I read this brilliant blog post by Nicole from the Kavanaugh Report on providing meaningful choices for babies and toddlers and it really resonated with me. I want my daughter to learn that she can impact on her surroundings – that her desires are valid, and that the choices she makes are important. I don’t see why we should make decisions which she can already be making just because she is a baby!
There are lots of ways in which we already encourage Frida to make choices. Her books are stored either in baskets on the floor or on low shelves, so that she can help herself and choose when and what she would like us to read.
Her toys and activities are kept on low shelves which she has full access to now that she can crawl and pull herself up. This means that she dictates what she plays with and works on, not us (the exception being if I set up a specific activity such as playdough or painting, though if she then shows me she is not interested then I would not force her to continue).
We also let Frida take the lead when it comes to what and how much to eat. I have always breastfed her on demand and continue to do so, and we follow baby-led weaning. This means she has all of her meals with us, eating the same food, and she has complete control over what she chooses to eat and how much of it she eats. This is much less stressful for everyone involved and means she has meaningful choice.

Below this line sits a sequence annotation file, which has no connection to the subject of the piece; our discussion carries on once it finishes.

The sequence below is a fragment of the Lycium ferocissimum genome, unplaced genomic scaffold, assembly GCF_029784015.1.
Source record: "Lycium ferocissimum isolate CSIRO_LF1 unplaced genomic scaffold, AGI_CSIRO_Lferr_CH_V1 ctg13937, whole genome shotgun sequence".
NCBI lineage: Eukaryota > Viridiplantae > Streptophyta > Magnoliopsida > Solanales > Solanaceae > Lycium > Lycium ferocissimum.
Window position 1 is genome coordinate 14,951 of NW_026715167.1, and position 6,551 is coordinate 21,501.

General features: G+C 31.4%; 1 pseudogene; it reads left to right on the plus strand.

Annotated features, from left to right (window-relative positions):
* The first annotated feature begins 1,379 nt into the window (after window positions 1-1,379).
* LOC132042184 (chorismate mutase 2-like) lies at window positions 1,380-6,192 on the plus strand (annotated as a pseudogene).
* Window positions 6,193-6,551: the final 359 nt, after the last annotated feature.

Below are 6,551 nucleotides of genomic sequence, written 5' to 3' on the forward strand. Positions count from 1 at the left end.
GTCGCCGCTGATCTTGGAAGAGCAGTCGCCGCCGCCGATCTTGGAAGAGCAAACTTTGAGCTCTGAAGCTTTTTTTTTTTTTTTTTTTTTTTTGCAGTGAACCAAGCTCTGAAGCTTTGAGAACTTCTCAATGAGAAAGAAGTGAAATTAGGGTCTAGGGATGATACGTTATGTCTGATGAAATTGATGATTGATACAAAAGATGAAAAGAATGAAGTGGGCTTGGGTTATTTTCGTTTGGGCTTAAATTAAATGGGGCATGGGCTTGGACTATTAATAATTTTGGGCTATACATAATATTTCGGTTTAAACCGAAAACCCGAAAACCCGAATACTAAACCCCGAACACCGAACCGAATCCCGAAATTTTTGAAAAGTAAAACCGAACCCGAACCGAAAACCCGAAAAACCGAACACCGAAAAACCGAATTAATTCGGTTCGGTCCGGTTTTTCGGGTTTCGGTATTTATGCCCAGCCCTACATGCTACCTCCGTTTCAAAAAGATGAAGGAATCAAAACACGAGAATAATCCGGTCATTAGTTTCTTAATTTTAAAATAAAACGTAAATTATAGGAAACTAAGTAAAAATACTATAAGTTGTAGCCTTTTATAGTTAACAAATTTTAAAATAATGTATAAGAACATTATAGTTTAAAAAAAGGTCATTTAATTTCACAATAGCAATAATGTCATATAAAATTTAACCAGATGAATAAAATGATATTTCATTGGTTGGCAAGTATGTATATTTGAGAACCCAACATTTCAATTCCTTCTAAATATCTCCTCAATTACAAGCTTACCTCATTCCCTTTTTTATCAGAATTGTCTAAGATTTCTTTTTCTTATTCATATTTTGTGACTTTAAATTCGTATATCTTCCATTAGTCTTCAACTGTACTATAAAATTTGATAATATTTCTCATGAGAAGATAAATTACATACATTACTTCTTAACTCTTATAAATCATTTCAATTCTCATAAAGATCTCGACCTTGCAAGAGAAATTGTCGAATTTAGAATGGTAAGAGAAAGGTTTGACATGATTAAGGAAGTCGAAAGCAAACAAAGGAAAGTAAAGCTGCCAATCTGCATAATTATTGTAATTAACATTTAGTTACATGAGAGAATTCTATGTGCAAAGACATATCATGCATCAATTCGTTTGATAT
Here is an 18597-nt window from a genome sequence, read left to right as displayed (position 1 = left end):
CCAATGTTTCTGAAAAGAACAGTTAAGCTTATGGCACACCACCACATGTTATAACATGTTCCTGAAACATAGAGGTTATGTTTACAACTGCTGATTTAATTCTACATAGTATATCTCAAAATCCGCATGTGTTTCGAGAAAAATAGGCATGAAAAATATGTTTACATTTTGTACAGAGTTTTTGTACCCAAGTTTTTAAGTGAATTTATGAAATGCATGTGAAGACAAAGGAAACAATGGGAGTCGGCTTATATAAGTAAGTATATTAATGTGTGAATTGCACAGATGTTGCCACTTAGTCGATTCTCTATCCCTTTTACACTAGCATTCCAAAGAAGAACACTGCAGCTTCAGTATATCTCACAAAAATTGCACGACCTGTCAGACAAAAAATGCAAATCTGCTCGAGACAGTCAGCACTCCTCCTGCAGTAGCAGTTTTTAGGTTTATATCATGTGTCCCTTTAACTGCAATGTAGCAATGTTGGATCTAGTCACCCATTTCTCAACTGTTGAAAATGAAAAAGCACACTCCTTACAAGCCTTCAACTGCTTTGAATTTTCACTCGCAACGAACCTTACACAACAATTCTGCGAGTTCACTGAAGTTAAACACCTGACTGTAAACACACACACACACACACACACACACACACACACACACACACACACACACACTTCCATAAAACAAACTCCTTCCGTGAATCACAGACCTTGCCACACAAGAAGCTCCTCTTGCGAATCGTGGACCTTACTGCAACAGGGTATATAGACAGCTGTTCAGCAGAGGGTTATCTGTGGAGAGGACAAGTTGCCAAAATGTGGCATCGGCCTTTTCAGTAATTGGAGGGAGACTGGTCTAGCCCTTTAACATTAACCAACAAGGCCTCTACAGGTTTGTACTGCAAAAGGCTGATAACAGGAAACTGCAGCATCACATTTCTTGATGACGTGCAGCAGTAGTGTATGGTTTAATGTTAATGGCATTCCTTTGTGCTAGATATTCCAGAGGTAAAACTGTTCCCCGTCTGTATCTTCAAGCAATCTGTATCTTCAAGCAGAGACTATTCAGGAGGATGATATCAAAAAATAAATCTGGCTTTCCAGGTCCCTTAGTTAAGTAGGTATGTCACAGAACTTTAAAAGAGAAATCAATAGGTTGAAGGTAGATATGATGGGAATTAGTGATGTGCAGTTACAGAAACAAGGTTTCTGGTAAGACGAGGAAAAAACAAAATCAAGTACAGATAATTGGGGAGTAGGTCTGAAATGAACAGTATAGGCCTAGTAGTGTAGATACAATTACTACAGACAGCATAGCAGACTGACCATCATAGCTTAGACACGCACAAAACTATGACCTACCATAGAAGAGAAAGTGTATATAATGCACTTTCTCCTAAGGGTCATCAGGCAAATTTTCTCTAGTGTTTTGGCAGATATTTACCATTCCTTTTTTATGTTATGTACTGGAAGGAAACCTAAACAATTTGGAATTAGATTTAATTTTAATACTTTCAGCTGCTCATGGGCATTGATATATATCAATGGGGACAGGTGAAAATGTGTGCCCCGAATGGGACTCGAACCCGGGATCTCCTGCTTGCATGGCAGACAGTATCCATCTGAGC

In short, we try to be as child-led as possible, following her cues for sleep, boredom, and what she wants (or doesn’t want) to do.
I was inspired to read in Nicole’s blog post that she has been offering her daughter a choice of clothing since she was around seven months old, holding out two options and seeing which one she picks. I always knew we would let Frida choose her clothes, but it hadn’t occurred to me to start so soon.
Since reading Nicole’s post we have been offering Frida a choice of two items of clothing each morning, showing her two dresses, or two pairs of leggings for example. She has really responded to this, and will carefully consider both options before leaning forward and touching one of them, which I then dress her in. What a lovely start to the day. I am looking forward to developing this choice with her as she gets older and can choose more than one item, and can start to verbalise her choices.
Thank you very much Nicole for the inspiration!